The current booming art market is driven by a love of art, not money, according to Steven Murphy, chief executive office, Christie’s.
Speaking after Christie’s Post-War and Contemporary Art department set a new benchmark in New York last week, raising $975 million and setting 34 new records, he said:
“The current commentary on the art market currently avoids what is truly driving it. It is the work of art itself. It is an extraordinary cultural moment.
“When works of art regularly sell for these figures, with a queue of bidders lined up from across the globe to try to secure the piece, and many thousands more viewing the art online, it is not the promise of a financial return that is creating the urgency to own the work of art. It is the art that is drawing people in increasing numbers to museums, art fairs and galleries all over the world. More people than ever before want to connect with art; and the growth in this audience globally, makes the few, individual, true masterpieces available more valuable than ever before.”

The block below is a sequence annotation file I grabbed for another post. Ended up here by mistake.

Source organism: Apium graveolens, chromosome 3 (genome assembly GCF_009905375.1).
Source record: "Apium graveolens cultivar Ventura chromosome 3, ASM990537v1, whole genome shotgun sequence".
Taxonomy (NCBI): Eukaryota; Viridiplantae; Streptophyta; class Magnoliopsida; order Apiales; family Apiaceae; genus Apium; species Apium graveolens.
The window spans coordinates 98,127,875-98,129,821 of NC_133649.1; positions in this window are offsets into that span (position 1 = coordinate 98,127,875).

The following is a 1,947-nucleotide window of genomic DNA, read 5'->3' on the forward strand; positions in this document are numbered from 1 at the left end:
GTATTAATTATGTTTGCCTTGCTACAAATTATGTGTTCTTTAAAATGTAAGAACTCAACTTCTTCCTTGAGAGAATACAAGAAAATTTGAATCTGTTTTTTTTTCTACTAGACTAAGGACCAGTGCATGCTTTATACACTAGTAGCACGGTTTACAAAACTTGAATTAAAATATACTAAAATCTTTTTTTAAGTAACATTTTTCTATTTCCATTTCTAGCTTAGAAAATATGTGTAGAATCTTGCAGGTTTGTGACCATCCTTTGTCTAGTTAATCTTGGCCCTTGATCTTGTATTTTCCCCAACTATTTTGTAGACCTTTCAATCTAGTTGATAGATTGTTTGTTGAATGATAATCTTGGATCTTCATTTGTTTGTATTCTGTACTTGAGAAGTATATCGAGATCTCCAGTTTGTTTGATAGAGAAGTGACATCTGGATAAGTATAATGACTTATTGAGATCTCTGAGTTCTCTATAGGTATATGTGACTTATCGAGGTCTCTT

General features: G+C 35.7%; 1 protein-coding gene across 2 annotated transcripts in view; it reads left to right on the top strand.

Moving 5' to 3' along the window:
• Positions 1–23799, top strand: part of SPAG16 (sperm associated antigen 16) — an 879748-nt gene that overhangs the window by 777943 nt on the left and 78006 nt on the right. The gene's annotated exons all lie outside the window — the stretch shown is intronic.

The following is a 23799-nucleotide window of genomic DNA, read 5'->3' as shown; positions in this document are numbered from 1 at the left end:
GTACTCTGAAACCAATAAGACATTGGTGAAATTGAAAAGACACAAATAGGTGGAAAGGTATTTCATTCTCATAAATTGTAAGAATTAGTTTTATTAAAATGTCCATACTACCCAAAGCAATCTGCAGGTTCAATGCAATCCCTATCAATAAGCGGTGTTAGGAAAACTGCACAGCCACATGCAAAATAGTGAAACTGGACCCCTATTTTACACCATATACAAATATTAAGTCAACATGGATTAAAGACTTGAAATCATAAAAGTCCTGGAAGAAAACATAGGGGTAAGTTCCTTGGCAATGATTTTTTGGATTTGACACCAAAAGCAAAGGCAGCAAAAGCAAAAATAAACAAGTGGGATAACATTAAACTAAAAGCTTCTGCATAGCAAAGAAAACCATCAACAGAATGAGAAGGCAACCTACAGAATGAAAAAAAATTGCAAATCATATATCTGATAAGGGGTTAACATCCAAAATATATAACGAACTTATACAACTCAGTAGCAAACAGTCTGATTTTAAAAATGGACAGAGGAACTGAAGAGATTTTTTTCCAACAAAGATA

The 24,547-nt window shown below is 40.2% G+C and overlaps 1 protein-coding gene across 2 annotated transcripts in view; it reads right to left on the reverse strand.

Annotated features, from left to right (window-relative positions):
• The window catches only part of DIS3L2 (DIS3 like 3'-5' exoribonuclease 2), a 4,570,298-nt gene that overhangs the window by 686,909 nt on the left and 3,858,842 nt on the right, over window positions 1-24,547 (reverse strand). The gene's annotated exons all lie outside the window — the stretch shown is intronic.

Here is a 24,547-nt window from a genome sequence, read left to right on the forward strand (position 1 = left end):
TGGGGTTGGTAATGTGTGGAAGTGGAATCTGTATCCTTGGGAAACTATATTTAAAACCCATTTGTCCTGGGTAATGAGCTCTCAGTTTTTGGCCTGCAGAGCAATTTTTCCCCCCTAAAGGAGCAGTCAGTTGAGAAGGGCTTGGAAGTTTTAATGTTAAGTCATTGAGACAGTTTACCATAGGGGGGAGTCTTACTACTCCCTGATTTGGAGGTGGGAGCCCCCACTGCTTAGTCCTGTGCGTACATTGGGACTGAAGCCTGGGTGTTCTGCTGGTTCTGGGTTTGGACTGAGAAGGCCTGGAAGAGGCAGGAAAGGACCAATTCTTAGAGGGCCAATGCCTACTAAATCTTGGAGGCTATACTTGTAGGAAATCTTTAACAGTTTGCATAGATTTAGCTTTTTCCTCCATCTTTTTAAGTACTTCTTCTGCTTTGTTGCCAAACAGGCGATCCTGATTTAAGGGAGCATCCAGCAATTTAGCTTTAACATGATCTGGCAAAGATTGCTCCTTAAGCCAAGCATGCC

Brett Gorvy, Chairman and International Head of Post-War and Contemporary Art, said that the remarkable bidding and strong sell-through rate achieved throughout last week’s three days of Post-War and Contemporary Art sales reflect the growing appetite for contemporary art across the global marketplace.
“International collectors compete at every level of the market to acquire a large spectrum of works ranging from Post-War masterpieces from important collections to cutting edge examples from young contemporary artists,” he said.